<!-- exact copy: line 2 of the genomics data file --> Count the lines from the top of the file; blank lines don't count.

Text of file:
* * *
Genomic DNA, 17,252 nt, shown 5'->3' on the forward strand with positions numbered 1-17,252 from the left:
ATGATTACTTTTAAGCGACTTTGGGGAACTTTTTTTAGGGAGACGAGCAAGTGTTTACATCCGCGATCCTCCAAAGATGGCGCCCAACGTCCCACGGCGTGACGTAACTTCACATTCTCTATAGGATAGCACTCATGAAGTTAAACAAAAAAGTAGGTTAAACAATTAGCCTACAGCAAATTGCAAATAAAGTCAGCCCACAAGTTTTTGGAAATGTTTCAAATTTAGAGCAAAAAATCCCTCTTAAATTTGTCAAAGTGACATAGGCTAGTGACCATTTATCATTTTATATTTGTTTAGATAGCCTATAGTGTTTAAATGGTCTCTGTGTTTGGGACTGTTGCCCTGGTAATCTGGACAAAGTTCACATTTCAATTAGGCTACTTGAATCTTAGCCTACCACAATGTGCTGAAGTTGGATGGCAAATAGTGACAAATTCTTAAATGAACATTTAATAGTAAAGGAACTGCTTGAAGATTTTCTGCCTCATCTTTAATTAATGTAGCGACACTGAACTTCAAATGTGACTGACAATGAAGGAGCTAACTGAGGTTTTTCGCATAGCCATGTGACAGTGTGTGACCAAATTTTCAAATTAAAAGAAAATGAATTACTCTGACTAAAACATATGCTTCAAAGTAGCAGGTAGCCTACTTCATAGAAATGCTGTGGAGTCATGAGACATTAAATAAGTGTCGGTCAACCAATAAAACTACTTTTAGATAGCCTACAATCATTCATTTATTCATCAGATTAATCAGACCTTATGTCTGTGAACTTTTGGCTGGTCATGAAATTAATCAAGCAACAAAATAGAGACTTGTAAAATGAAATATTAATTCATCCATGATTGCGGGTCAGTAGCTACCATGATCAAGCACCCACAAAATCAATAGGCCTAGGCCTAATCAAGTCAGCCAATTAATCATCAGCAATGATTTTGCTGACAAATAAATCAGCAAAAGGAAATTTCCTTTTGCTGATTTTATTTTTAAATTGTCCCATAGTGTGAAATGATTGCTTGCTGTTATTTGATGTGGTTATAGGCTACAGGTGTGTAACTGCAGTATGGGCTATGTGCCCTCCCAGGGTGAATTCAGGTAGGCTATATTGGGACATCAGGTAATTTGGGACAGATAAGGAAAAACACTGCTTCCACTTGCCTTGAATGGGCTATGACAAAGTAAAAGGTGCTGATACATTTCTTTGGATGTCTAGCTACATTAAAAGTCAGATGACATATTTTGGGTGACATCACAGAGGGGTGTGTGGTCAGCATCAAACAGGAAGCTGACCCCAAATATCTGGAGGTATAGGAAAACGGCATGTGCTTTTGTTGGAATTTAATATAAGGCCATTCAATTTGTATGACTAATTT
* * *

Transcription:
ATGATTACTTTTAAGCGACTTTGGGGAACTTTTTTTAGGGAGACGAGCAAGTGTTTACATCCGCGATCCTCCAAAGATGGCGCCCAACGTCCCACGGCGTGACGTAACTTCACATTCTCTATAGGATAGCACTCATGAAGTTAAACAAAAAAGTAGGTTAAACAATTAGCCTACAGCAAATTGCAAATAAAGTCAGCCCACAAGTTTTTGGAAATGTTTCAAATTTAGAGCAAAAAATCCCTCTTAAATTTGTCAAAGTGACATAGGCTAGTGACCATTTATCATTTTATATTTGTTTAGATAGCCTATAGTGTTTAAATGGTCTCTGTGTTTGGGACTGTTGCCCTGGTAATCTGGACAAAGTTCACATTTCAATTAGGCTACTTGAATCTTAGCCTACCACAATGTGCTGAAGTTGGATGGCAAATAGTGACAAATTCTTAAATGAACATTTAATAGTAAAGGAACTGCTTGAAGATTTTCTGCCTCATCTTTAATTAATGTAGCGACACTGAACTTCAAATGTGACTGACAATGAAGGAGCTAACTGAGGTTTTTCGCATAGCCATGTGACAGTGTGTGACCAAATTTTCAAATTAAAAGAAAATGAATTACTCTGACTAAAACATATGCTTCAAAGTAGCAGGTAGCCTACTTCATAGAAATGCTGTGGAGTCATGAGACATTAAATAAGTGTCGGTCAACCAATAAAACTACTTTTAGATAGCCTACAATCATTCATTTATTCATCAGATTAATCAGACCTTATGTCTGTGAACTTTTGGCTGGTCATGAAATTAATCAAGCAACAAAATAGAGACTTGTAAAATGAAATATTAATTCATCCATGATTGCGGGTCAGTAGCTACCATGATCAAGCACCCACAAAATCAATAGGCCTAGGCCTAATCAAGTCAGCCAATTAATCATCAGCAATGATTTTGCTGACAAATAAATCAGCAAAAGGAAATTTCCTTTTGCTGATTTTATTTTTAAATTGTCCCATAGTGTGAAATGATTGCTTGCTGTTATTTGATGTGGTTATAGGCTACAGGTGTGTAACTGCAGTATGGGCTATGTGCCCTCCCAGGGTGAATTCAGGTAGGCTATATTGGGACATCAGGTAATTTGGGACAGATAAGGAAAAACACTGCTTCCACTTGCCTTGAATGGGCTATGACAAAGTAAAAGGTGCTGATACATTTCTTTGGATGTCTAGCTACATTAAAAGTCAGATGACATATTTTGGGTGACATCACAGAGGGGTGTGTGGTCAGCATCAAACAGGAAGCTGACCCCAAATATCTGGAGGTATAGGAAAACGGCATGTGCTTTTGTTGGAATTTAATATAAGGCCATTCAATTTGTATGACTAATTT